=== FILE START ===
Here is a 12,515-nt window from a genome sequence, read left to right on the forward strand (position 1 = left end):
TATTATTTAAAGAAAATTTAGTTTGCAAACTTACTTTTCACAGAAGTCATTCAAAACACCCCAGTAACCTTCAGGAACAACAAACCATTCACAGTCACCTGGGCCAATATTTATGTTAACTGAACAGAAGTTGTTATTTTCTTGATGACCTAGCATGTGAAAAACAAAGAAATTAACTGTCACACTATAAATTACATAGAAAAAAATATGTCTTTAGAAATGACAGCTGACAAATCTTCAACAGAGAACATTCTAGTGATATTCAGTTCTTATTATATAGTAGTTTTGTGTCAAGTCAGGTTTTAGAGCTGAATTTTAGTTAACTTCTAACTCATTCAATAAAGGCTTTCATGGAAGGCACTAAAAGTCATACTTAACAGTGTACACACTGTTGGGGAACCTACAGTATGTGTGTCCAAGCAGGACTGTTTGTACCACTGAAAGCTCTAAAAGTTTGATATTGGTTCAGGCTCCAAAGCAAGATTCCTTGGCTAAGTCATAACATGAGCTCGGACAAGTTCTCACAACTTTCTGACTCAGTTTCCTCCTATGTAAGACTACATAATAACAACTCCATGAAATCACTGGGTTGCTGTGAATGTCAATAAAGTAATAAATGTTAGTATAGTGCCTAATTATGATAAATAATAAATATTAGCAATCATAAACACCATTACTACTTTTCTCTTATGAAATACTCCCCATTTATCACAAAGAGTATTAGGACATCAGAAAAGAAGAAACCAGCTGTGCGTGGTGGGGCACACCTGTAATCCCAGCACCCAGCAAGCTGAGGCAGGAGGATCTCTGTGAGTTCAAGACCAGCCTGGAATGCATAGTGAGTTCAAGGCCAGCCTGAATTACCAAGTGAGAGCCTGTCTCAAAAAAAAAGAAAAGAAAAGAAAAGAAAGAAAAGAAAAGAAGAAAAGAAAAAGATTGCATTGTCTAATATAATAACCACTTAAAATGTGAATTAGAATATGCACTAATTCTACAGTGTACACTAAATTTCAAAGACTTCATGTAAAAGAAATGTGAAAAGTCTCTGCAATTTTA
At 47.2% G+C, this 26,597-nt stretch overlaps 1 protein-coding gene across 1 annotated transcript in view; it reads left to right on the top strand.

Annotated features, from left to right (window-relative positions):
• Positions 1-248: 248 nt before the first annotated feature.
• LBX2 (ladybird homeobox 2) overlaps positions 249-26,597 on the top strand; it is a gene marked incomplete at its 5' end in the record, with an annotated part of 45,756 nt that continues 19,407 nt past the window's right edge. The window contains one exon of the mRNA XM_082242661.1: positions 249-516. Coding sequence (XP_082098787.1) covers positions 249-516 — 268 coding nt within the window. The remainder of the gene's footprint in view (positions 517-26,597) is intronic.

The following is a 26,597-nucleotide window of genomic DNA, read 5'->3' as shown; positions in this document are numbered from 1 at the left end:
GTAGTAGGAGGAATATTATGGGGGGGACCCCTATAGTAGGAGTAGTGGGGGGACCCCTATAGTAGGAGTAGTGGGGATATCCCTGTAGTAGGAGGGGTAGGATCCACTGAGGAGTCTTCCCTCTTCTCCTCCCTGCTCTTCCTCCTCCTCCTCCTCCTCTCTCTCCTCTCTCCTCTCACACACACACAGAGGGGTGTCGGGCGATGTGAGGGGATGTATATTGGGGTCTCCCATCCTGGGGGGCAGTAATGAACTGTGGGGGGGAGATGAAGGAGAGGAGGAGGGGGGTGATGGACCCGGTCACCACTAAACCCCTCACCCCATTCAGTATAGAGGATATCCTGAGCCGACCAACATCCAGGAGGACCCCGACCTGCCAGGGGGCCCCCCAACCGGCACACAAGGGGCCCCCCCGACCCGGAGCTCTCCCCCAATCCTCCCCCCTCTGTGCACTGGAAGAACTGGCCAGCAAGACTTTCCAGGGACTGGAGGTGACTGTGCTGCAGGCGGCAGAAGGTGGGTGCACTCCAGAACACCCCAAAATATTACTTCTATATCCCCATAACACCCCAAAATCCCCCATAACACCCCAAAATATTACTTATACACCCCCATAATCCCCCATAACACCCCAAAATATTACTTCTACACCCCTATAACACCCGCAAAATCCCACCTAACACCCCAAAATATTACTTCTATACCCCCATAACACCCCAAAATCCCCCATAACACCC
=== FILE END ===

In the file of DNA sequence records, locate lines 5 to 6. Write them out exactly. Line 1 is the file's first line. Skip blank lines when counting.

• Positions 1-248: 248 nt before the first annotated feature.
• LBX2 (ladybird homeobox 2) overlaps positions 249-26,597 on the top strand; it is a gene marked incomplete at its 5' end in the record, with an annotated part of 45,756 nt that continues 19,407 nt past the window's right edge. The window contains one exon of the mRNA XM_082242661.1: positions 249-516. Coding sequence (XP_082098787.1) covers positions 249-516 — 268 coding nt within the window. The remainder of the gene's footprint in view (positions 517-26,597) is intronic.